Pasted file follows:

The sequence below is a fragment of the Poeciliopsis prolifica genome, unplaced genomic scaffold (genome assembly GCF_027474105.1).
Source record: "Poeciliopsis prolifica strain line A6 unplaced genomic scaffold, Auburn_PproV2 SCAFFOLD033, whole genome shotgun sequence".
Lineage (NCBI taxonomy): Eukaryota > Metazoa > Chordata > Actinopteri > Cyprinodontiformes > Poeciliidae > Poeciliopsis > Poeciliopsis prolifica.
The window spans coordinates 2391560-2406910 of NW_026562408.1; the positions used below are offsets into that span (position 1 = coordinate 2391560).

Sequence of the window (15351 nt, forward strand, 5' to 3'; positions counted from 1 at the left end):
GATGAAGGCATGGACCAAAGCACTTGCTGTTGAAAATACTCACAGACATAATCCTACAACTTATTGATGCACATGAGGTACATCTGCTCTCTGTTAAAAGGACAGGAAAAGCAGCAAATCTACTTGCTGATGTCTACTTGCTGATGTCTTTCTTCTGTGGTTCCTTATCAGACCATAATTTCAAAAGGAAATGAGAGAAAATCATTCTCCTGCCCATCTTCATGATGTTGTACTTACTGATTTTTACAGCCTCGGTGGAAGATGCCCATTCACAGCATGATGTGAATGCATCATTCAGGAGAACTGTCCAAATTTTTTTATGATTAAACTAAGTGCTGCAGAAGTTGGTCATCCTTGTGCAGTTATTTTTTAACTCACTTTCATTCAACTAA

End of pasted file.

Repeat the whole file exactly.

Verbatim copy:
The sequence below is a fragment of the Poeciliopsis prolifica genome, unplaced genomic scaffold (genome assembly GCF_027474105.1).
Source record: "Poeciliopsis prolifica strain line A6 unplaced genomic scaffold, Auburn_PproV2 SCAFFOLD033, whole genome shotgun sequence".
Lineage (NCBI taxonomy): Eukaryota > Metazoa > Chordata > Actinopteri > Cyprinodontiformes > Poeciliidae > Poeciliopsis > Poeciliopsis prolifica.
The window spans coordinates 2391560-2406910 of NW_026562408.1; the positions used below are offsets into that span (position 1 = coordinate 2391560).

Sequence of the window (15351 nt, forward strand, 5' to 3'; positions counted from 1 at the left end):
GATGAAGGCATGGACCAAAGCACTTGCTGTTGAAAATACTCACAGACATAATCCTACAACTTATTGATGCACATGAGGTACATCTGCTCTCTGTTAAAAGGACAGGAAAAGCAGCAAATCTACTTGCTGATGTCTACTTGCTGATGTCTTTCTTCTGTGGTTCCTTATCAGACCATAATTTCAAAAGGAAATGAGAGAAAATCATTCTCCTGCCCATCTTCATGATGTTGTACTTACTGATTTTTACAGCCTCGGTGGAAGATGCCCATTCACAGCATGATGTGAATGCATCATTCAGGAGAACTGTCCAAATTTTTTTATGATTAAACTAAGTGCTGCAGAAGTTGGTCATCCTTGTGCAGTTATTTTTTAACTCACTTTCATTCAACTAA